The Lodge Is an Unsettling but Underwhelming Thriller

The new horror film from the creators of Goodnight Mommy features a nightmarish battle of wills between two kids and a mother figure whom they don’t entirely trust.


Halfway through The Lodge, a creepy indie horror set in a remote, snowed-in cabin, someone makes the terrible and brilliant choice to turn on John Carpenter’s The Thing. The homage, though unsubtle, is perfectly appropriate: The scenes from that 1982 masterpiece playing out on a tiny TV mirror the isolation, paranoia, and distrust in Severin Fiala and Veronika Franz’s new film. Yet it’s always an unfortunate sign when the characters in one movie decide to put on another, better movie to drive the filmmakers’ point home. The Lodge is a passable night of thrills at the cinema—but you might enjoy yourself more if you go home and watch The Thing instead.

Fiala and Franz were the team behind the joyously yucky 2014 Austrian hit Goodnight Mommy, in which a pair of ghastly twin boys start to suspect that their mother, whose face is wrapped in bandages from a recent surgery, has been replaced by an impostor. The Lodge could easily be subtitled Goodnight Stepmommy. Though it has a far chillier aesthetic (frosted windows, heavy blankets, and lots and lots of snow), it has the same basic setup as the earlier film. A brother and sister, Aidan (played by Jaeden Martell) and Mia (Lia McHugh), are housed in an isolated location with a woman they don’t entirely trust, and a nightmarish battle of wills ensues.

The script, by Fiala, Franz, and Sergio Casci, has the same parlor-trick structure as Goodnight Mommy, which is slow to reveal exactly who deserves the audience’s sympathies. Aidan and Mia are grappling with their father Richard’s (Richard Armitage) divorce from their mother, Laura (Alicia Silverstone), making their dad’s new fiancée, Grace (Riley Keough), an interloper they have to contend with. Grace is a survivor of a cult that committed mass suicide when she was a teenager, and much of The Lodge hinges on the question of her sanity.

Wondering whether someone is planning a diabolical act or merely exhibiting signs of deep trauma is, as a driving source of tension, somewhat off-putting. But that’s what the kids start to do when Richard’s work calls him away from his family’s winter getaway, leaving Grace, Aidan, and Mia trapped in a creaky little chalet with only The Thing on television to entertain them. Quickly enough, things begin to go bump in the night—objects moving or disappearing, the family dog barking at something offscreen. Aidan and Mia are suspicious; somehow, Grace must be to blame. Are they reacting to the distressing video they found about her past? Do they just hate their stepmom-to-be? Or is something more supernaturally terrifying going on?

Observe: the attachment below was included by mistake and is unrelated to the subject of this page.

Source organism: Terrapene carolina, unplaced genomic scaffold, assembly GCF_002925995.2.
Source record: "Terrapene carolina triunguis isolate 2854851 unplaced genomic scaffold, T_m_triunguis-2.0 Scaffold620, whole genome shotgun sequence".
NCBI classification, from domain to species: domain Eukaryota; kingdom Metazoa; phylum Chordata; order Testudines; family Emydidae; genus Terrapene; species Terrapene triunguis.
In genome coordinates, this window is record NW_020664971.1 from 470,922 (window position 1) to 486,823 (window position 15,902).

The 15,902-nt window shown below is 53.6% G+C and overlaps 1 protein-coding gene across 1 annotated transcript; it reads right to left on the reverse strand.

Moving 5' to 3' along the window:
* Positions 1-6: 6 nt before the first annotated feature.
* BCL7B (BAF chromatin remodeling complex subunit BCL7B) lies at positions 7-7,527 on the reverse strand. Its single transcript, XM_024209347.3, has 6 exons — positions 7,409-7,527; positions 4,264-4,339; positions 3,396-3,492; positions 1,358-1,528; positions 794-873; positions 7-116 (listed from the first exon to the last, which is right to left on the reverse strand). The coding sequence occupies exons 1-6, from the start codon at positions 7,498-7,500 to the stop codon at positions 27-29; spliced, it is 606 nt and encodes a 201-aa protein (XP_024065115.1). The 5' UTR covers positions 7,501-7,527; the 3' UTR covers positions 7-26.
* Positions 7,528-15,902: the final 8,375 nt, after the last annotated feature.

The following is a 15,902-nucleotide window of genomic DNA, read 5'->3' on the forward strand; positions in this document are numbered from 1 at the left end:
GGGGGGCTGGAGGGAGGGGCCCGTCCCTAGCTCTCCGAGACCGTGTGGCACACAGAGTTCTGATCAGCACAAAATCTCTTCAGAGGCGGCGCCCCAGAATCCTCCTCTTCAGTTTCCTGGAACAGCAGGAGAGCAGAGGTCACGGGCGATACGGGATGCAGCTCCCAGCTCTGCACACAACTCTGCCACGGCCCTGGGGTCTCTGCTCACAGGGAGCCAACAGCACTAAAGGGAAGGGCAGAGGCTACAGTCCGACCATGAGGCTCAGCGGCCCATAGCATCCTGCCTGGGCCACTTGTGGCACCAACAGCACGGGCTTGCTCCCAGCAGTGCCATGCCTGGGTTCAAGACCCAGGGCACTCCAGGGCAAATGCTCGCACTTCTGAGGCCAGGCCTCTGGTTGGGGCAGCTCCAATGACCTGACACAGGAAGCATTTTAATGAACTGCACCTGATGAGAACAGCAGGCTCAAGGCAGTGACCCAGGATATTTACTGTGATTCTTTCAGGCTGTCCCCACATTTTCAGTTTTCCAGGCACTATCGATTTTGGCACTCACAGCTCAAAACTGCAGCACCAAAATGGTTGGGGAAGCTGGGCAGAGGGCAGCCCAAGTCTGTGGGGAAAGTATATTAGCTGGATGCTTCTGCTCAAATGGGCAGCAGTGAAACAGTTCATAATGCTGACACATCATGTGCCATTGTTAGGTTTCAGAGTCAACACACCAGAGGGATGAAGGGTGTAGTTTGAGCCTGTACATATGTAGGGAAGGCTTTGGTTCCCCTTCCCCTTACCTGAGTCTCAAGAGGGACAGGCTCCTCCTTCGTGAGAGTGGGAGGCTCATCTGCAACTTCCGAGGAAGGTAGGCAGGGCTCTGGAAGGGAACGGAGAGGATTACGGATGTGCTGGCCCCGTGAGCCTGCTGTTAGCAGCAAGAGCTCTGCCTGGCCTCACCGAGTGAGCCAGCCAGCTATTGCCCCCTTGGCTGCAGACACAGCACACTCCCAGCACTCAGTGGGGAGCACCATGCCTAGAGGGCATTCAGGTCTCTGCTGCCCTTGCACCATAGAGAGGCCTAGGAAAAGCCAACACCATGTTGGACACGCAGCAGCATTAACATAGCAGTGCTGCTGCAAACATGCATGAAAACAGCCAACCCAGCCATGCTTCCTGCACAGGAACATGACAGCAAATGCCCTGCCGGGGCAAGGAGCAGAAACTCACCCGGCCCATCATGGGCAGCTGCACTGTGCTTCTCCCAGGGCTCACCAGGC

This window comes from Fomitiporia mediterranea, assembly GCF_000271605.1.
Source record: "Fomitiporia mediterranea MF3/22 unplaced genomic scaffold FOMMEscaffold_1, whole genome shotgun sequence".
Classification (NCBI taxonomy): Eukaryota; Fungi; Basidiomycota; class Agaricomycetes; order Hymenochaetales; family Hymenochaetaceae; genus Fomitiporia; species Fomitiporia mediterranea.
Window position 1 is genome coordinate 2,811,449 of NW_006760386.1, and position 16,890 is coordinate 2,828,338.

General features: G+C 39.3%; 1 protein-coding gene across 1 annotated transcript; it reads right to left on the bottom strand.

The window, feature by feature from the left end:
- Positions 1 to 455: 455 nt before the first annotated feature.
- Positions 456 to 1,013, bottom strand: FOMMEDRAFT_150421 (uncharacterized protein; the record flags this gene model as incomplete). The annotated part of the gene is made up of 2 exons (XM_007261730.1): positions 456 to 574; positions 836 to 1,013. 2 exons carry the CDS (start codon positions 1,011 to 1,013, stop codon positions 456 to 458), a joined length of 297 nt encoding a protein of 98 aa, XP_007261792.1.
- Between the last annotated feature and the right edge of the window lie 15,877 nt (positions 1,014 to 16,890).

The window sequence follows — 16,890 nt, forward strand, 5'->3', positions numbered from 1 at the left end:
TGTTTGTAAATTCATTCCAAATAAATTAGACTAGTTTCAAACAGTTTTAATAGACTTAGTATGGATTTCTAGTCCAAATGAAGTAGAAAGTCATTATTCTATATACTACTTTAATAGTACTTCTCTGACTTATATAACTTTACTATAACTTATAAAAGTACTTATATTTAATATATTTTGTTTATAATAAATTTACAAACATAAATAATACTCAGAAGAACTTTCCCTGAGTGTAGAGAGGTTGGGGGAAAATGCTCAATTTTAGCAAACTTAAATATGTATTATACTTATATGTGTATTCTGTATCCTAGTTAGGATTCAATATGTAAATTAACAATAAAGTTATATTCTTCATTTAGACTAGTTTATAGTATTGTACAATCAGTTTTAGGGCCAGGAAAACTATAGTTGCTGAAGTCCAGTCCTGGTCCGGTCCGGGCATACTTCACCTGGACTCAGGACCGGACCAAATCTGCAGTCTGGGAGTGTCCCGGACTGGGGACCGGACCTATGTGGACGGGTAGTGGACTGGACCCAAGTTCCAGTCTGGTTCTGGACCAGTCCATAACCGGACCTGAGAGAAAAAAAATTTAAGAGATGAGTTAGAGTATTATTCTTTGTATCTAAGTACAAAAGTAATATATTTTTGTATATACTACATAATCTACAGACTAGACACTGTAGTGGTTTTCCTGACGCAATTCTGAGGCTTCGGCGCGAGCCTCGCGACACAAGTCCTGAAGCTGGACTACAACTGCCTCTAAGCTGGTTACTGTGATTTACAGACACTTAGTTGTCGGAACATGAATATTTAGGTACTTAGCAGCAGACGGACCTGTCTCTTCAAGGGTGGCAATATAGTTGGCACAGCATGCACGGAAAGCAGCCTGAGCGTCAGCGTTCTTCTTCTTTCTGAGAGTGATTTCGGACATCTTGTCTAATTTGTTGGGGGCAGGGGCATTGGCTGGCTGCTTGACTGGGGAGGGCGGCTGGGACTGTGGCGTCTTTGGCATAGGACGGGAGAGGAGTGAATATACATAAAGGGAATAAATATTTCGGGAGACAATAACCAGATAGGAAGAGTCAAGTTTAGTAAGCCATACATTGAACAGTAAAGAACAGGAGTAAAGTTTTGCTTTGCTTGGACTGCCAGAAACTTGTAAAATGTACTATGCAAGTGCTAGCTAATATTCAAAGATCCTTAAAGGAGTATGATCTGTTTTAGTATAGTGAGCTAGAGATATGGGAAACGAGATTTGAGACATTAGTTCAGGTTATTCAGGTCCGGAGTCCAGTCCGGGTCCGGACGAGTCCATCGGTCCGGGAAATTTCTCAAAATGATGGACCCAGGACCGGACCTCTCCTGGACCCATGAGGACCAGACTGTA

So many of these mysteries rest on Keough’s performance, and she rises to the occasion as she usually does. In small-scale films such as Under the Silver Lake, Logan Lucky, It Comes at Night, and American Honey, she’s proved herself to be one of cinema’s most exciting younger talents, with a particular skill for playing enigmas like Grace. Though she barely appears in the first act of The Lodge, Keough can invest the tiniest of furtive glances with foreboding power. By the second act, she’s a more grounded character, a woman out of her depth with two wary kids. The script for The Lodge’s final half hour, however, requires her to tread into total unreality. That’s when the film’s premise begins to unravel.

A third-act twist is practically required for this kind of chamber horror; after an hour of inexplicable happenings (including some very creepy dreams), it’s time for The Lodge to explain whether its various shocks are real or imagined. But the answer that Fiala and Franz settle on is deeply unsatisfying—indulgent of the worst storytelling tics of their last movie, and not particularly fair to the characters they’ve created.

It’s a shame, because The Lodge builds up a pretty unsettling atmosphere. The directors clearly have panache, and are good at mixing sharp jumps with creeping dread. The set is well designed—every room overflows with shadowy corners and macabre props—and Keough is an arresting central figure. Yet Fiala and Franz can’t find a compelling purpose for the uncanny yarn they’ve spun. When all its ominous frights flame out in narrative chaos, The Lodge becomes a bore, more invested in the ghoulishness of its final reveal than in examining its unpleasant moral implications.